Posts Tagged With: new identity

Philemon: A Slave Set Free

In the ancient Roman world, if a person were placed in house arrest as Paul had been he could still receive visitors.  Think of it like a modern prisoner who wears an ankle bracelet that would alert the authorities if he were to leave his house; visitors can still come to your house, bring you things, and even stay awhile but you aren’t going to the movies, on that family vacation, or — in Paul’s case — to Spain to spread the gospel as he wished.

One day while the apostle Paul was under house arrest in Rome, a slave from Colossae (Col. 4:9) showed up at Paul’s front door.  Maybe he had run away from his master Philemon, or more likely he had been sent by his master to Paul with a message, supplies or money.  His name was Onesimus, a name that means “useful,” but ironically as a slave he was anything but (c.f., Phlm 10-11).

While Onesimus was in Paul’s house, the great apostle did what he did best: he shared the gospel with Onesimus and the slave became a Christian.  Now, in the new humanity, in Christ, where God does not see gender, race or social position (Col. 3:11), Onesimus was Philemon’s brother not his slave (Phlm 16).

I love how Paul’s point is driven home by the words he chose to use in this short letter (word frequency cloud done at Wordle.net in which larger words occur more often)

What would Philemon do now?  Paul was sending Onesimus back to Philemon and it is clear that Paul thinks his friend should release his slave from slavery and send Onesimus back to Paul to become one of the many missionaries that worked with Paul:

Because of all this I could be very bold in the king, and order you to do the right thing. . . . That way, when you did the splendid thing that the situation requires, it wouldn’t be under compulsion, but of your own free will. (Phlm 8, 14)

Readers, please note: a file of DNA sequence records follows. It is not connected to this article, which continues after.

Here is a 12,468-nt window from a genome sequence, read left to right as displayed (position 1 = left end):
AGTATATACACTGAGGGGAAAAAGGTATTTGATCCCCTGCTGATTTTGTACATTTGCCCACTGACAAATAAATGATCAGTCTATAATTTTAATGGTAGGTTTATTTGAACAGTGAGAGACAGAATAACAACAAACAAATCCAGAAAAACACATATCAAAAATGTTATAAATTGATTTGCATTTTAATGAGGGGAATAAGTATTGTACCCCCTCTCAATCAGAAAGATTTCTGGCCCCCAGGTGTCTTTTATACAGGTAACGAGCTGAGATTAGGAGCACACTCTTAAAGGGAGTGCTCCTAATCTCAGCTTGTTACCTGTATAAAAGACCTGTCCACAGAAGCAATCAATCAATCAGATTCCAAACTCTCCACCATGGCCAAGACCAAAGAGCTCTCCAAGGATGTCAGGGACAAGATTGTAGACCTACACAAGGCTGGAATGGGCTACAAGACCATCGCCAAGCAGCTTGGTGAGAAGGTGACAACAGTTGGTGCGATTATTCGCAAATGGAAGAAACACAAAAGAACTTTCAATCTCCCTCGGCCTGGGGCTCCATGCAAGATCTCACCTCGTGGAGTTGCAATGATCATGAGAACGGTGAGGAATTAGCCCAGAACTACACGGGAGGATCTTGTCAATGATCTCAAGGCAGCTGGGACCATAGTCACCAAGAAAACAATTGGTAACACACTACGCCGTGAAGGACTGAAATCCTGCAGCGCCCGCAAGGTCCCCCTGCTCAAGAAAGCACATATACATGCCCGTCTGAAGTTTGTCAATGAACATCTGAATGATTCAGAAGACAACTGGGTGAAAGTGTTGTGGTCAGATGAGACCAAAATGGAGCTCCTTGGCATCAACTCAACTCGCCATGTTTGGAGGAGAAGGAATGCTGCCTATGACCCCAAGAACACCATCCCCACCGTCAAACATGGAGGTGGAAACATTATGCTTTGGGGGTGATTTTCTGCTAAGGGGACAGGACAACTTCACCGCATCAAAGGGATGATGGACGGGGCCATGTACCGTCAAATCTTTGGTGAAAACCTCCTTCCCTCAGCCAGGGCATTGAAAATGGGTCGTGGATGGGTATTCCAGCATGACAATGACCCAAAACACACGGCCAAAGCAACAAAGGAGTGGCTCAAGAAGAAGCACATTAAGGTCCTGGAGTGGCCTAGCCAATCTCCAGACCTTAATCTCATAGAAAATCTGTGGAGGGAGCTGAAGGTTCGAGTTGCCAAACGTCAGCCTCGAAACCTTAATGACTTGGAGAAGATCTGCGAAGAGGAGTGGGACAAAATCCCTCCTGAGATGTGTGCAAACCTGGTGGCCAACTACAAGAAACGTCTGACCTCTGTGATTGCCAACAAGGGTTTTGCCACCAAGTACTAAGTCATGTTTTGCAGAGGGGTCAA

We don’t know how this situation turned out.  But Philemon is an excellent example of how the theological belief in a new creation was intended to have a significant effect on everyday relationships, as discussed yesterday.

One further historical question: how in the world did Bible-believing slave-owners and slave-traders in the nineteenth century ever read Philemon and think the institution of slavery was defensible?

What caught your eye in this tiny letter?

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Ephesians 2: Reborn

In every letter Paul gives a grand statement of the gospel, always stated a bit differently for the context of that letter.  Chapter 2 is that chapter in Ephesians.

Paul reminds his readers what they were according to the “flesh” alone.

You were dead because of your offenses and sins! . . . We used to do what our flesh and our minds were urging us to do.  What was the result?  We too were subject to wrath in our natural state, just like everyone else. (2:1b, 3)

So, then, remember this!  In human terms — that is, in your “flesh” — you are “Gentiles.”  You are the people whom the so-called circumcision refer to as the so-called uncircumcision. . . . Well, once upon a time you were separated from the king.  You were detached from the community of Israel.  You were foreigners to the covenants which contained the promise.  There you were, in the world with no hope and no god! (2:11-12)

Before they came to Christ, the Ephesian church, which must have been largely Gentile, were dead, fleshly, destined for punishment, locked out from the promises and blessings of the Jews, without hope.

Can you remember when the same could have been said about you?

Then . . . because of the great grace of God, not because of anything we had done, lest we boast (2:8-9), we were reborn.  This idea of being new birth is very important to Paul at this point.  He punctuates that idea twice in this chapter with creation and resurrection language:

He made us alive with the king. . . . He raised us up with him, and made us sit with him — in the heavenly places in King Jesus. (2:5-6)

The point of doing all this was to create, in him, one new human being out of the two [Jews and Gentiles], so making peace.  God was reconciling both of us to himself in a single body, though the cross, by killing the enmity in him. (2:15b-16)

With rebirth the Ephesians are not the same person.  They died hopeless objects of wrath; they were reborn children of the King.  They died alienated Gentiles; they were reborn part of a greater humanity that does not see ethnicity and the hostility that too often comes with such differences.  They are no longer defined by their flesh.  They are new creations.

Can you remember when you were very aware that the same could be said about you?

That is the gospel.

What struck you in this chapter?

Categories: Ephesians | Tags: , , , , , , , , , , , , , | 2 Comments

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